A French MEP said "If what we are asked is to sign more contracts with the US military industry,better to say it frankly".
     
  8. layman

    layman Aurignacian STAR MEMBER

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    Let NATO die by itself. Better option is EU to form its own union to defend in case. That would be a much better option.
    between it is a drag to economy than them buying more US weapons. US would lose its edge, US would always maintain its tech superiority no matter what. US needs to get some priorities right cant meddle in everyone's business and say it is a burden
     
    Last edited: Apr 1, 2017
  9. randomradio

    randomradio Mod Staff Member MODERATOR

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    It's even better than that.

    Greece: We can't afford 2%.

    US: Okay, buy 2 squadrons of F-35 and we will look the other way.
     
  10. Averageamerican

    Averageamerican Colonel ELITE MEMBER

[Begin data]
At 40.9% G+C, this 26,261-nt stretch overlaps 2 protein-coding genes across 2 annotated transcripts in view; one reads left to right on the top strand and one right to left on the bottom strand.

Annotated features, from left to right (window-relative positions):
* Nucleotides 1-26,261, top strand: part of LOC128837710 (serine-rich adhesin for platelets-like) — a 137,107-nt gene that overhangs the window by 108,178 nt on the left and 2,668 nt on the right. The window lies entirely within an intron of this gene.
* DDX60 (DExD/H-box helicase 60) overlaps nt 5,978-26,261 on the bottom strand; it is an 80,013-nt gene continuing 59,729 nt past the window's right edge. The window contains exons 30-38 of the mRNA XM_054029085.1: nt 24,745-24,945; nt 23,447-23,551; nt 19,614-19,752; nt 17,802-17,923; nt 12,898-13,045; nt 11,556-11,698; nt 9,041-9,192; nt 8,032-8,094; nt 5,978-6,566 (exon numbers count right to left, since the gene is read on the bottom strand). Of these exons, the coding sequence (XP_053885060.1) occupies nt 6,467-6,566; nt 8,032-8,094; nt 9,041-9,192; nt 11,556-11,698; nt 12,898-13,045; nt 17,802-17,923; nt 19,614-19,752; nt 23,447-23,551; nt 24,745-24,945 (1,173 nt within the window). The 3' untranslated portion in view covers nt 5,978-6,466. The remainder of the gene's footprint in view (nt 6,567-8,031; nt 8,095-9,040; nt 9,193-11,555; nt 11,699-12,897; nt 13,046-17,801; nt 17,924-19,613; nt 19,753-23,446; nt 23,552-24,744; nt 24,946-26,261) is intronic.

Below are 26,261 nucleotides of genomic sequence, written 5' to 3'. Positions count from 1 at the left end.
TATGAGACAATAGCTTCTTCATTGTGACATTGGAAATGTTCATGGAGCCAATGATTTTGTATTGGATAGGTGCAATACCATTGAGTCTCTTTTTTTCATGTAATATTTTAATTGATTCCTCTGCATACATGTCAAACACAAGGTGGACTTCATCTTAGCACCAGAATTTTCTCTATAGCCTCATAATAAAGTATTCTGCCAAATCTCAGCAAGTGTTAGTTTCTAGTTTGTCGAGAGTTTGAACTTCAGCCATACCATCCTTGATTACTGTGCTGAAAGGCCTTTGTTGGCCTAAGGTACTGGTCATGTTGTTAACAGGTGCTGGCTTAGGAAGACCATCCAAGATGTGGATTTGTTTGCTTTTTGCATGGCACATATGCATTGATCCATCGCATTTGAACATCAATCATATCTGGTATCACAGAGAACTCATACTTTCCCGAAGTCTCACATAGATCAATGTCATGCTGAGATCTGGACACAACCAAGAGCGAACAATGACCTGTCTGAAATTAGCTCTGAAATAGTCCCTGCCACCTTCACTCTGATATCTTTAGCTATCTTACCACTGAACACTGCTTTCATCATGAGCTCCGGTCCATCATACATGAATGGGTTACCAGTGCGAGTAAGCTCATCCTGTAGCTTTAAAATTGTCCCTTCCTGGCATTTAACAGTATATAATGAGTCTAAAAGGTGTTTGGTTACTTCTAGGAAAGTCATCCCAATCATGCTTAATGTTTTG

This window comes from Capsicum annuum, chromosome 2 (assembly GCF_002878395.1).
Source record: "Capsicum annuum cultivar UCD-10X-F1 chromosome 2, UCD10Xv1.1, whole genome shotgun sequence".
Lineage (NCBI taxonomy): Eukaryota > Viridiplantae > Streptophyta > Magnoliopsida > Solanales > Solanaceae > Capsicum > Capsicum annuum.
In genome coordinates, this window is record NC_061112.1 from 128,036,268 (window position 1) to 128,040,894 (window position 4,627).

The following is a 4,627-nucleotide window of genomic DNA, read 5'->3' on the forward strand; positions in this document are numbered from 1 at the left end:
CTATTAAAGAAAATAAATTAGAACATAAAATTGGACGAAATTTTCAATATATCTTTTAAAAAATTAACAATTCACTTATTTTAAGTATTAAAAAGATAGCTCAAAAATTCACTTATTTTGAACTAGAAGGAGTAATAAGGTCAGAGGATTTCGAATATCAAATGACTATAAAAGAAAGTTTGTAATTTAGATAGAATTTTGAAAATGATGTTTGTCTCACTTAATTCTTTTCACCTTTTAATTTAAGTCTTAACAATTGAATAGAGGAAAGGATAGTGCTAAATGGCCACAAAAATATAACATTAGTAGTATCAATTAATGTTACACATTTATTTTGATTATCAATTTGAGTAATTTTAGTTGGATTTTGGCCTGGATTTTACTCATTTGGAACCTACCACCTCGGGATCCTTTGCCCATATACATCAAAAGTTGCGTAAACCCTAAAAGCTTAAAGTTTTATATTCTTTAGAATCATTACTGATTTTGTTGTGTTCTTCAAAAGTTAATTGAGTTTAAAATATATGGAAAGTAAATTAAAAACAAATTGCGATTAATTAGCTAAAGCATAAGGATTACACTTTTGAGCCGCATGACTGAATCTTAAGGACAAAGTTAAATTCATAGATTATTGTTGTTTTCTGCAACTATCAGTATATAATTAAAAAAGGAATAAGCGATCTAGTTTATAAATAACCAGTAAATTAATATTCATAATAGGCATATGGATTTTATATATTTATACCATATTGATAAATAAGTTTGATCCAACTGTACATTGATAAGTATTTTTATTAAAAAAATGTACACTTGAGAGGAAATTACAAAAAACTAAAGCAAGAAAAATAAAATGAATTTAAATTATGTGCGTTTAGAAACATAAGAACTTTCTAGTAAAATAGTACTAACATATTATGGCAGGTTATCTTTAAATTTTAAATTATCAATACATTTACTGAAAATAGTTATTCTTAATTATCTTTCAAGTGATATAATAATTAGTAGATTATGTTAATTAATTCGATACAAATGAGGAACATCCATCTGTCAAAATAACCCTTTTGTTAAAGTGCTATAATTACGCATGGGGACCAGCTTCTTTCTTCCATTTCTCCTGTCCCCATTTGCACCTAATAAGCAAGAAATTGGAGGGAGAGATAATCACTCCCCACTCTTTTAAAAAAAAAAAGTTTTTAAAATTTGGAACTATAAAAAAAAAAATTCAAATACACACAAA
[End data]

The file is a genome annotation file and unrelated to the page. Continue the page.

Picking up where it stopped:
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    Headlines::
    Trump to Seek $54 Billion Increase in Military Spending
    Leer en español
    By MICHAEL D. SHEAR and JENNIFER STEINHAUERFEB. 27, 2017 M

    More Headlines::
    Russia Cuts Military Budget By 25% To US$65 Billion
    by defencenews · March 18, 2017


    Russian Federal Treasury released figures have confirmed that the nation’s defense budget has been cut by 25.5% for 2017, falling from RUB3.8 trillion (USD65.4 billion) to RUB2.8 trillion.

    On top of 5% cut in 2016
     
  11. Picdelamirand-oil

    Picdelamirand-oil Lt. Colonel MILITARY STRATEGIST

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    MOSCOW, November 18. /TASS/.
    The volume of arms purchases that is recorded in the Russian budget for 2017-2019 years is not cut, which will ensure the modernization of the Armed Forces, Finance Minister Anton Siluanov said speaking at the plenary session of the State Duma (lower house of parliament)

    More:
    http://tass.com/economy/913254

    [​IMG]
     
  12. BMD

    BMD Lt. Colonel ELITE MEMBER

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    Ironic that of all NATO members, the most heavily indebted nation is spending the second highest. Meanwhile Germany clearly not pulling its weight - now you know why Typhoon development takes so long, look at Germany, Italy and Spain.